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Vapor retarders on insulation batts

Joe Norm | Posted in General Questions on

There are a lot of different kinds of insulation batts sold.

Some have kraft face, others are fully encased in plastic, and some are without any facing on either side.

Most batt jobs I see done by insulation companies are of the bare variety.

All the ones sold at my local lumber yard are either plastic encased or have the kraft paper.

Can someone explain when/where you’d use all these various types of batts.

Thanks

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Replies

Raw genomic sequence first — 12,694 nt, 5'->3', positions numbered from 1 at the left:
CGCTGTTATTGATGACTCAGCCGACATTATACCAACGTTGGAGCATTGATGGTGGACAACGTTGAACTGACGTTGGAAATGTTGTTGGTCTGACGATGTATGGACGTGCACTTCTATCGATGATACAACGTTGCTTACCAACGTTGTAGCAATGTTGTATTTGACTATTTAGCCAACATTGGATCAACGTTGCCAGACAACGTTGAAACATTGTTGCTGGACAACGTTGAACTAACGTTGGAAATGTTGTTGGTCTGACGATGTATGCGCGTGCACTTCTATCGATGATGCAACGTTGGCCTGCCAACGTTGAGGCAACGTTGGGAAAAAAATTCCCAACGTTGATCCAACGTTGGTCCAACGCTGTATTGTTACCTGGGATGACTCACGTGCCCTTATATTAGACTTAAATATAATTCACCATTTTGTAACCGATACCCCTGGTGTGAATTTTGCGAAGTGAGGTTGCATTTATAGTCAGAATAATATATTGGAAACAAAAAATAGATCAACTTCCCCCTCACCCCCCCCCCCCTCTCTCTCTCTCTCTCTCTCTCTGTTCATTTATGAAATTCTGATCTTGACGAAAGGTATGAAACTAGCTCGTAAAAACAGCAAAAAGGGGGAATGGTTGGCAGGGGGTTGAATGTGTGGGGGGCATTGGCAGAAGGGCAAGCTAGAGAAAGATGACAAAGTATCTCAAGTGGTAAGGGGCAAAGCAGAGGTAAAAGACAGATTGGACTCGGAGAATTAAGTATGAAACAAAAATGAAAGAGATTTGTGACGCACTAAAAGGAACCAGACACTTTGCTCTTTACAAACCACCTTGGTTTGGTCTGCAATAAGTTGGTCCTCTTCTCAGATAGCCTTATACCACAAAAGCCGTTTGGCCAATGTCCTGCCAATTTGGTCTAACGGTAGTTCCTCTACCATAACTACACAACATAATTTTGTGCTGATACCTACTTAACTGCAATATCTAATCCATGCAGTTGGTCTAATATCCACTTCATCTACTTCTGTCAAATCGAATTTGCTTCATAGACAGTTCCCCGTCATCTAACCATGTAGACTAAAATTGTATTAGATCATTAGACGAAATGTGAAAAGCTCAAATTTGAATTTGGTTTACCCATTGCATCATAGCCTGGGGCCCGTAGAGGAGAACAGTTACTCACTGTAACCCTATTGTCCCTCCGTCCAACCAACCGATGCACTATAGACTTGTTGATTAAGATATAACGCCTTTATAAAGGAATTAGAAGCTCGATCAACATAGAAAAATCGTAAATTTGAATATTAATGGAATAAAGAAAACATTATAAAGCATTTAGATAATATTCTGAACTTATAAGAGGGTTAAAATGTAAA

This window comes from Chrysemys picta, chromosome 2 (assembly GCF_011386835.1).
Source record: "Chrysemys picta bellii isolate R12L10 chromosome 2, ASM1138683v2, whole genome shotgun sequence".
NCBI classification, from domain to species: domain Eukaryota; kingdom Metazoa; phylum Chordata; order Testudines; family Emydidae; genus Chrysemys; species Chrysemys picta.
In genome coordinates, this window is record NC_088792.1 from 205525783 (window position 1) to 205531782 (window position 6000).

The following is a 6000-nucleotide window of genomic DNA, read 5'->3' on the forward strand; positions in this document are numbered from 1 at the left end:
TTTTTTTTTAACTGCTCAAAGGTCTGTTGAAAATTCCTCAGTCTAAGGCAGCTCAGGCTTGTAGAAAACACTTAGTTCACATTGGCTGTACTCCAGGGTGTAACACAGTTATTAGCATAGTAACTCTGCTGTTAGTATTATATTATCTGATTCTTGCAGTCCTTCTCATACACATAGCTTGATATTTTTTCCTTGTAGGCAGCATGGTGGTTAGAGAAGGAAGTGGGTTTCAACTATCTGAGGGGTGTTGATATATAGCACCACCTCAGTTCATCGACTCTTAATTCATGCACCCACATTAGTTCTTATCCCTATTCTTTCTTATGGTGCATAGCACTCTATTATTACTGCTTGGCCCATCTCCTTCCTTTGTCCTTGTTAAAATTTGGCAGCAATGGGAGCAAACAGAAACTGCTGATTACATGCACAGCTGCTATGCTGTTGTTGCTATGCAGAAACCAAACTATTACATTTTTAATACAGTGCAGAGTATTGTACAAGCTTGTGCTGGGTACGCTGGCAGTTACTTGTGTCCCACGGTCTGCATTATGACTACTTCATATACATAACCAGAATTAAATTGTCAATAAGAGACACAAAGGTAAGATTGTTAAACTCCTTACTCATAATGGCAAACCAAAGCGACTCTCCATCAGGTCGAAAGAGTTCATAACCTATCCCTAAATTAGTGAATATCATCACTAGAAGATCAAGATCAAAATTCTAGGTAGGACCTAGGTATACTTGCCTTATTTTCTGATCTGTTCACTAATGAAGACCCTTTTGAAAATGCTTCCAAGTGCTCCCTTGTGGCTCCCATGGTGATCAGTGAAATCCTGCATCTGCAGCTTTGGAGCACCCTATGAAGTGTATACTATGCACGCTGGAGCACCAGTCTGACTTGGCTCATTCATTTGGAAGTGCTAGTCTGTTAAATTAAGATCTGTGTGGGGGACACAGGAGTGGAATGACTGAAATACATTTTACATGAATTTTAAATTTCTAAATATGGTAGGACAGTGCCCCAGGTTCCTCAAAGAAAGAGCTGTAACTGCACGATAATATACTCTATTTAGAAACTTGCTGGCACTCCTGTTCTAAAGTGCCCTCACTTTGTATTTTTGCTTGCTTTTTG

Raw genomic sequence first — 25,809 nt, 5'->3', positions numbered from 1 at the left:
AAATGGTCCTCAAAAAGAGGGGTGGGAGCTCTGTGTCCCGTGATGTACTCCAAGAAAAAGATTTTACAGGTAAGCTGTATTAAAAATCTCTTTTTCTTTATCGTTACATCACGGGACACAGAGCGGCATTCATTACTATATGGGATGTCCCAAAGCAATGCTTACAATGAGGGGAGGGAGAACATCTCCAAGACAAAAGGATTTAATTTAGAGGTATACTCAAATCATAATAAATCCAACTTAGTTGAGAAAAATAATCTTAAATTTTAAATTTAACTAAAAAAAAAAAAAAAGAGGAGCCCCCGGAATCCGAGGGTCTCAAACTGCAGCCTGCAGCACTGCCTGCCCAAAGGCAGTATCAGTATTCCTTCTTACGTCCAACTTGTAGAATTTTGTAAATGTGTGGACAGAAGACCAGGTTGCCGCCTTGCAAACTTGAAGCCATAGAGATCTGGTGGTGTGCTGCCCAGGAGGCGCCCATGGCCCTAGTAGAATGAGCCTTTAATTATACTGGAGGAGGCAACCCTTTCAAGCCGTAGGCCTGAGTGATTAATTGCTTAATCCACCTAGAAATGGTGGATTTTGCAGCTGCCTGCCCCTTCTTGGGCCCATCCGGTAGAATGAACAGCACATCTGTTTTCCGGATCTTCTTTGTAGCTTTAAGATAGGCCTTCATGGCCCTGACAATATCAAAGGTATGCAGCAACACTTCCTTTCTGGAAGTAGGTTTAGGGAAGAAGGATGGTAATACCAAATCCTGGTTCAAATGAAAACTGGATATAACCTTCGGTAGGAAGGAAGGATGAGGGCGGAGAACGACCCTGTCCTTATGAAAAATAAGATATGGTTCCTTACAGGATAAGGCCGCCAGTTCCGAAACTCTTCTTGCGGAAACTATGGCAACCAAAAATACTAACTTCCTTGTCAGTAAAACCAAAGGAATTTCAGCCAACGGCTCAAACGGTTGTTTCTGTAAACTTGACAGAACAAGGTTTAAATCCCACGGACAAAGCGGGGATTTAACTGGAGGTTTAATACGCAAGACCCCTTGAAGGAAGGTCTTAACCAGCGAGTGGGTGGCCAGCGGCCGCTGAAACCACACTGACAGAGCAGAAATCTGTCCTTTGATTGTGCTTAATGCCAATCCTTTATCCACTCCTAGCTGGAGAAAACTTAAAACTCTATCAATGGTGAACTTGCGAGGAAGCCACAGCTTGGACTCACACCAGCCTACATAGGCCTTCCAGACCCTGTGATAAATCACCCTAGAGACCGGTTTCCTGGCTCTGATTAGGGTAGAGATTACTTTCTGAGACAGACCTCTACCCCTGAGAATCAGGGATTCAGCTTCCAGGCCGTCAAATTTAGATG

1. Expert Member
    Michael Maines | | #1

    Joe, batts of all types are hard to install properly, without gaps, so it's better to chose a blown-in insulation when possible. But if you decide to go with batts:

    Kraft facing is a vapor retarder, and in some cases makes installation easier. But it also makes it easy to miss gaps between insulation and framing. The facing should generally face the warm side of the assembly.

    Unfaced batts are fine in most cases, as long as there is another, properly located vapor retarder in the assembly.

    Plastic-wrapped batts are strictly for comfort of installation. Newer formulations of non-wrapped batts are not as itchy as they used to be, so I don't see the need for plastic-wrapped batts. But then again, I don't often install batts of any type.

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